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Out California Way (1946)

Passed | | Music, Western | 5 December 1946 (USA)
An interesting oddity in Republic's B-western series but certainly not the first or only time the studio used a movie set as the backdrop of a plot line. Newcomer Monte Hale is tying to ... See full summary »


Lesley Selander


Betty Burbridge (screenplay), Barry Shipman (story)




Cast overview, first billed only:
Monte Hale ... Monte Hale
Lorna Gray ... Gloria McCoy (as Adrian Booth)
Robert Blake ... Danny McCoy (as Bobby Blake)
John Dehner ... Rod Mason
Nolan Leary ... George Sheridan
Fred Graham ... Ace Hanlon
Tom London ... Johnny
Jimmy Starr Jimmy Starr ... Jimmy Starr
Edward Keane ... E.J. Pearson
St. Luke's Episcopal Church Choristers St. Luke's Episcopal Church Choristers ... Boy Choir (as St. Luke's Choristers)
Foy Willing Foy Willing ... Foy
Riders of the Purple Sage Riders of the Purple Sage ... Foy Willing Band
Roy Rogers ... Roy Rogers
Trigger ... Trigger - Roy's Horse
Allan Lane ... Allan Lane


An interesting oddity in Republic's B-western series but certainly not the first or only time the studio used a movie set as the backdrop of a plot line. Newcomer Monte Hale is tying to just get a job in western films when he meet young Danny McCoy and his sister Gloria. Danny is trying to get his horse, "Pardner" into films. Monte sings a song and "Pardner" does some tricks and a casting director notices. Monte gets a singing-cowboy role and the horse gets a bit, but there is an accidental explosion, engineered by western star Rod Mason, who is jealous of Monte, and the horse is badly scared and blows his lines. Monte takes care of Sheridan in some hand-to-hand fisticuffs and "Pardner", trouper that he is, recovers and performs as expected. Republic contractees Roy Rogers and Dale Evans drop by and sing a song while "Trigger" upstages "Pardner" with some tap-dancing, and Donald Barry and Allan Lane drop by and say 'hidy." Written by Les Adams <longhorn1939@suddenlink.net>

Plot Summary | Add Synopsis


It's Gotta Be A Great Picture! It has a new color process... TRUCOLOR!... a great western star... Monte Hale... and All your greatest western favorites... in an exciting outdoor adventure!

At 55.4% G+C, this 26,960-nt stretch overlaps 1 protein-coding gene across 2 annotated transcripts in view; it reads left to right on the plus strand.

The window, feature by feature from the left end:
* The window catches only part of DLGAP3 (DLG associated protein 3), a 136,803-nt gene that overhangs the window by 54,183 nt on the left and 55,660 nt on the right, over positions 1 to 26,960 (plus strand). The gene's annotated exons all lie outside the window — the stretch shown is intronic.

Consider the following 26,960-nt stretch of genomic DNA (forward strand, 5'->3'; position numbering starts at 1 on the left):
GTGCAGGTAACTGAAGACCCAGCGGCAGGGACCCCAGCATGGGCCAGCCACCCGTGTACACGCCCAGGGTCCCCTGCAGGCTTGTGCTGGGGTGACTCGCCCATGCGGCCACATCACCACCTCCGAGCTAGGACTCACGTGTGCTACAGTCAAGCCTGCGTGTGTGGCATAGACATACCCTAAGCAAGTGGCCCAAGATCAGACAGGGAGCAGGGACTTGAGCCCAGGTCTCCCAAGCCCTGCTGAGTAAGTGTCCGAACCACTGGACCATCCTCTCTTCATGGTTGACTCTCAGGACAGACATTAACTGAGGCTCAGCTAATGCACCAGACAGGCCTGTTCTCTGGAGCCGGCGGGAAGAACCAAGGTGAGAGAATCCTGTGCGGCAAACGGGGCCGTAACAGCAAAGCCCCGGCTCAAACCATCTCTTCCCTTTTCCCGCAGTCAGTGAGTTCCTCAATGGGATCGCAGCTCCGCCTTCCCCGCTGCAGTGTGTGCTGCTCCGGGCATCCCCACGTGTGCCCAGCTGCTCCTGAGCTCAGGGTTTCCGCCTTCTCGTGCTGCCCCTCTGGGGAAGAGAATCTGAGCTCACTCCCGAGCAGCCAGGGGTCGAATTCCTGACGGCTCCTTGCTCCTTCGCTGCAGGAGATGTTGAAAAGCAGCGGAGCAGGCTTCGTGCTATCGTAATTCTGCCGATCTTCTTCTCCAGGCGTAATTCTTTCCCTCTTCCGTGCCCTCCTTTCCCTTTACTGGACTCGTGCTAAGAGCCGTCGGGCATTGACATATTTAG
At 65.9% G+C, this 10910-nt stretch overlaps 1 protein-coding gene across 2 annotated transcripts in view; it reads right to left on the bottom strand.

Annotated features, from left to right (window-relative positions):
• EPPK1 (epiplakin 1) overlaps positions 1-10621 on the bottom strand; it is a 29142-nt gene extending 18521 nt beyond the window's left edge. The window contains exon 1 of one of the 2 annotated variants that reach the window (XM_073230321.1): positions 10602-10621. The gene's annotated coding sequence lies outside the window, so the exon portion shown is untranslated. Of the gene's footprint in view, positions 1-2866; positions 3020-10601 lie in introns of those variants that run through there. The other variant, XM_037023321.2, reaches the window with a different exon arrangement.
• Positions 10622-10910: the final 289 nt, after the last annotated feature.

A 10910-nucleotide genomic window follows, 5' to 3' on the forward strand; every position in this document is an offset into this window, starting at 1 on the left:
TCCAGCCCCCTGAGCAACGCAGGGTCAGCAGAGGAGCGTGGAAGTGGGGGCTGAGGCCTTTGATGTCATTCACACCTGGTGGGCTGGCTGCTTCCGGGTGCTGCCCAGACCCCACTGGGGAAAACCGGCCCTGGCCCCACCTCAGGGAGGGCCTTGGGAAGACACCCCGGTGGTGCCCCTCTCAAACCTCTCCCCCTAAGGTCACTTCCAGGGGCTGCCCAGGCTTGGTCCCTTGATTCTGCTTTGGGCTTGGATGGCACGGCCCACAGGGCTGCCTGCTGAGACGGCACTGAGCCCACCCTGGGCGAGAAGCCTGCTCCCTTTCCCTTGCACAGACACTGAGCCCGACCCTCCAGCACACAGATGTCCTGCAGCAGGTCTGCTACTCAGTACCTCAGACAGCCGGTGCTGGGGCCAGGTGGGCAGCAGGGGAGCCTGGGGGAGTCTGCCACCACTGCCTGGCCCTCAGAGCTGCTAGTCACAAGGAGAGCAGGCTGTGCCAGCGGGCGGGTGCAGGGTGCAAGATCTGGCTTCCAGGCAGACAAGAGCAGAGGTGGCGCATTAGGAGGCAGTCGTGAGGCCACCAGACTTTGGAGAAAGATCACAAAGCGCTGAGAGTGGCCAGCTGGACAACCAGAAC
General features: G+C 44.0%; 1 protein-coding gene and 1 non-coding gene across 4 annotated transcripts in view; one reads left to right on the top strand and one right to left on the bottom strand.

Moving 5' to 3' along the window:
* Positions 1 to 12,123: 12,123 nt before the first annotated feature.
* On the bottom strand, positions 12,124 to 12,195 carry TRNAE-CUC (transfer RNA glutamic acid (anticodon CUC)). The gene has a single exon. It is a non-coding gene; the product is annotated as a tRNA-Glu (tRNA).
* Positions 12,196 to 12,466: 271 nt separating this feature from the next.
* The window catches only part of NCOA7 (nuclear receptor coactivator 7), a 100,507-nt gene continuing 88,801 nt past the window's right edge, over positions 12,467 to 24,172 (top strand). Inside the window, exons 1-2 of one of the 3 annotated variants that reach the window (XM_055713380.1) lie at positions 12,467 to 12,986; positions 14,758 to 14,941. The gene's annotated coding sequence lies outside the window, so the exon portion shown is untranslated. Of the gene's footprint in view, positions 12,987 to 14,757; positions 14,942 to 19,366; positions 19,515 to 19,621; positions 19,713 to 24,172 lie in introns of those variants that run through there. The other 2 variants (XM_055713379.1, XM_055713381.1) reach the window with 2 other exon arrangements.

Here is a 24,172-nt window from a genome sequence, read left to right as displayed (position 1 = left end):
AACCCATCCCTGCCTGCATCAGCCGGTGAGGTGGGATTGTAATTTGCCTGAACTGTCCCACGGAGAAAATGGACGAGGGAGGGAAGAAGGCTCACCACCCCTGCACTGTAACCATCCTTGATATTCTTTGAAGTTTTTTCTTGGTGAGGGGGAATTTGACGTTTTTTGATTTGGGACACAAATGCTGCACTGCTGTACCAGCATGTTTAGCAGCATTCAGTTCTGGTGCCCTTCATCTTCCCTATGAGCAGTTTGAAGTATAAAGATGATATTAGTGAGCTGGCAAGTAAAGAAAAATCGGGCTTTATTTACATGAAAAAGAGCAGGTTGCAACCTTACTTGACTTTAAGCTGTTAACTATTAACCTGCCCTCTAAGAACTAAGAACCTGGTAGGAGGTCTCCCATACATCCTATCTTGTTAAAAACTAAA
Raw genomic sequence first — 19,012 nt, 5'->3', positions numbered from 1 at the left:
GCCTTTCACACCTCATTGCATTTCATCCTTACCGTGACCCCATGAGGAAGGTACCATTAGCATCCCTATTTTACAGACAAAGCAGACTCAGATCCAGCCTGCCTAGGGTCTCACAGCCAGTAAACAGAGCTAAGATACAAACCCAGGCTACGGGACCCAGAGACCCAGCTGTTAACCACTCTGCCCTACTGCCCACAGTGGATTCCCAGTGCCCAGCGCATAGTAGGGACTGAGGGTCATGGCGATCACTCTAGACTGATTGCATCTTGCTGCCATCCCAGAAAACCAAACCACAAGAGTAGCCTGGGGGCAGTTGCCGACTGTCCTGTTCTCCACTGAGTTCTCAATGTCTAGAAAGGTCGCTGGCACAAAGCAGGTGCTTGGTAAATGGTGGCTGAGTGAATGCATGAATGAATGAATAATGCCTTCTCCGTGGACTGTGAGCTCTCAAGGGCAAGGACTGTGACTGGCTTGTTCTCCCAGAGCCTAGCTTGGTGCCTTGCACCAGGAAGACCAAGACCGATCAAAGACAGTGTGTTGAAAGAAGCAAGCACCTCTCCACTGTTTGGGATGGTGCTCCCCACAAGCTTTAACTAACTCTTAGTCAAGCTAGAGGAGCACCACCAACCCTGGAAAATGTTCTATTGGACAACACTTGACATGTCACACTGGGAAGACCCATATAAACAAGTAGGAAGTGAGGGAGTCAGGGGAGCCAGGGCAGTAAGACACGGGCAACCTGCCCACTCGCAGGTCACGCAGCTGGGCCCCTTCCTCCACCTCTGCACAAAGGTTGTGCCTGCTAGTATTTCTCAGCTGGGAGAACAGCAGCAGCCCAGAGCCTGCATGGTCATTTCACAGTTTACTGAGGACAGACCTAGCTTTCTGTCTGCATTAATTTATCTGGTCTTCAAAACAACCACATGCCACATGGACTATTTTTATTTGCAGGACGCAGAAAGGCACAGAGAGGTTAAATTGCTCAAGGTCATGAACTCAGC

Music | Western


Passed | See all certifications »






Release Date:

5 December 1946 (USA) See more »

Company Credits

Production Co:

Republic Pictures (I) See more »
Show more on IMDbPro »

Technical Specs


Sound Mix:

Mono (RCA Sound System)


Color (Trucolor)

Aspect Ratio:

1.37 : 1
See full technical specs »

Did You Know?


Hello, Monte
Written by Foy Willing
Performed by Foy Willing and the Riders of the Purple Sage
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User Reviews

Introducing Monte Hale
13 June 2011 | by bkoganbingSee all my reviews

When Herbert J. Yates decided to introduce his latest sagebrush star Monte Hale he did with a backstage story so to speak. Monte Hale gets to play himself, a likable young cowboy who would like to break into motion pictures. In going to Republic he sure went to the right studio since this was the bread and butter of that outfit.

Hale teams up with young Bobby Blake and his horse Partner who Blake has taught many tricks. He first tries to introduce Partner to western star John Dehner who is a radio actor with a western series there. But for the big screen Dehner just hasn't the skills and his double Fred Graham fills in for Dehner in a lot of ways.

Hale catches the studio attention, but Dehner is jealous and he wants to damage Hale's career before it starts. And the horse Partner is the instrument he uses.

Monte also gets a little romance in with Bobby Blake's sister Lorna Gray and Republic Pictures gets a new cowboy hero. Several of the current stars like Allan Lane, Don Barry and Roy Rogers and Dale Evans all make guest appearances. And of course John Dehner never became a cowboy hero at Republic, but in real life had quite a distinguished career in all kinds of character roles.

You have to wonder about the real studio politics among all these guys at Republic. When Gene Autry moved to Columbia Pictures, Roy Rogers was King of the Republic lot as well as King of the Cowboys. But there was quite a bit of rivalry over who was crown prince and those listed above were not the only movie cowboys working for Herbert J. Yates.

Out California Way is a pleasant enough picture and Monte Hale is a good cowboy hero.

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